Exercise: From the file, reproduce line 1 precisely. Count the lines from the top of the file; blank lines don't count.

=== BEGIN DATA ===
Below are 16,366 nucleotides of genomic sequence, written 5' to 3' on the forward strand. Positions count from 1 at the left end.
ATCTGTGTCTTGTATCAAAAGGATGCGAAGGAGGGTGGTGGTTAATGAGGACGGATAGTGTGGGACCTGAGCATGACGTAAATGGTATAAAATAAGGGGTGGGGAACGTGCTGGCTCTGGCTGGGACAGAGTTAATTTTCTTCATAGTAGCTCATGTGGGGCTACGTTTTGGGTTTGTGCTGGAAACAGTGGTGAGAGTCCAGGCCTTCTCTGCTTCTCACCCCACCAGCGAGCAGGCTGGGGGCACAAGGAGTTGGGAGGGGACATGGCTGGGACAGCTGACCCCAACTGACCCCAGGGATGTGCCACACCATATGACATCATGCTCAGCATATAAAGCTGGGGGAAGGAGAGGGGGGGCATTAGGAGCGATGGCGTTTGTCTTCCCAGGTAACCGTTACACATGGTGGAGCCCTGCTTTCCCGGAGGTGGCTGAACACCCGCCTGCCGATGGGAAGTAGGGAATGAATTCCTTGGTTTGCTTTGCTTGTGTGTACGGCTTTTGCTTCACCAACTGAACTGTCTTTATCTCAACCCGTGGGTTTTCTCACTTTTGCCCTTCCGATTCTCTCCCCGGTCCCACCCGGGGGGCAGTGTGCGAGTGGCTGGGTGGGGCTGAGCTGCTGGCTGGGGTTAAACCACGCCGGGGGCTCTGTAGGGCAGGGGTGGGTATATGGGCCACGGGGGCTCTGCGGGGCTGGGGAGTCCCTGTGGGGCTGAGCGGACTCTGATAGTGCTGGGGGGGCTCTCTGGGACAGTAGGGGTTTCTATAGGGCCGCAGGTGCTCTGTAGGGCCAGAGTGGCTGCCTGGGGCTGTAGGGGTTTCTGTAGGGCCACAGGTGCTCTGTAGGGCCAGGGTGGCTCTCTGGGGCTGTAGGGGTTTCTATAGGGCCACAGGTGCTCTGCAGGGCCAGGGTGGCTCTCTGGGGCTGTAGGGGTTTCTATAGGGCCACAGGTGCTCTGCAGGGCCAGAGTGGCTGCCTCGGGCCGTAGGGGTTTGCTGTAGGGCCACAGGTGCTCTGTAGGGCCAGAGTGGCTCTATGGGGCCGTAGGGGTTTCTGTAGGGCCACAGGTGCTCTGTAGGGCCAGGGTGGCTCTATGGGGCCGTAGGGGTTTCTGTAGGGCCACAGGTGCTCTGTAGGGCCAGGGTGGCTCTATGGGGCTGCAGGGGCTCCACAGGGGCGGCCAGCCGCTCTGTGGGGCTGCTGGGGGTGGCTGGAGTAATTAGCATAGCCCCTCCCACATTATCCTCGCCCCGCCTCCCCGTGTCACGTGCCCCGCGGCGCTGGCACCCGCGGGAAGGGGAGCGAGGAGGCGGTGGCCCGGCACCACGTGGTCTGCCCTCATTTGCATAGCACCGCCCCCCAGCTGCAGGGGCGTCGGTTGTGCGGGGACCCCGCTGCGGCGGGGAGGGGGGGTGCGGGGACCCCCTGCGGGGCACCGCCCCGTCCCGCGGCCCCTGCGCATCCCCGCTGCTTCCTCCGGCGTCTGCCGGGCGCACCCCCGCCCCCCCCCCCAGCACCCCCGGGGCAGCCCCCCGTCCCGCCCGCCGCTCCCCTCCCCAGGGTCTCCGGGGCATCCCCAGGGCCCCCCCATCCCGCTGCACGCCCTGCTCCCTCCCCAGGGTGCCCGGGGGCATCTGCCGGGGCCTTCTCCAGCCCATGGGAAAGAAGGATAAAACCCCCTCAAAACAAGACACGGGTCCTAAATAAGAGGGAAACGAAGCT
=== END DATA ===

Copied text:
Below are 16,366 nucleotides of genomic sequence, written 5' to 3' on the forward strand. Positions count from 1 at the left end.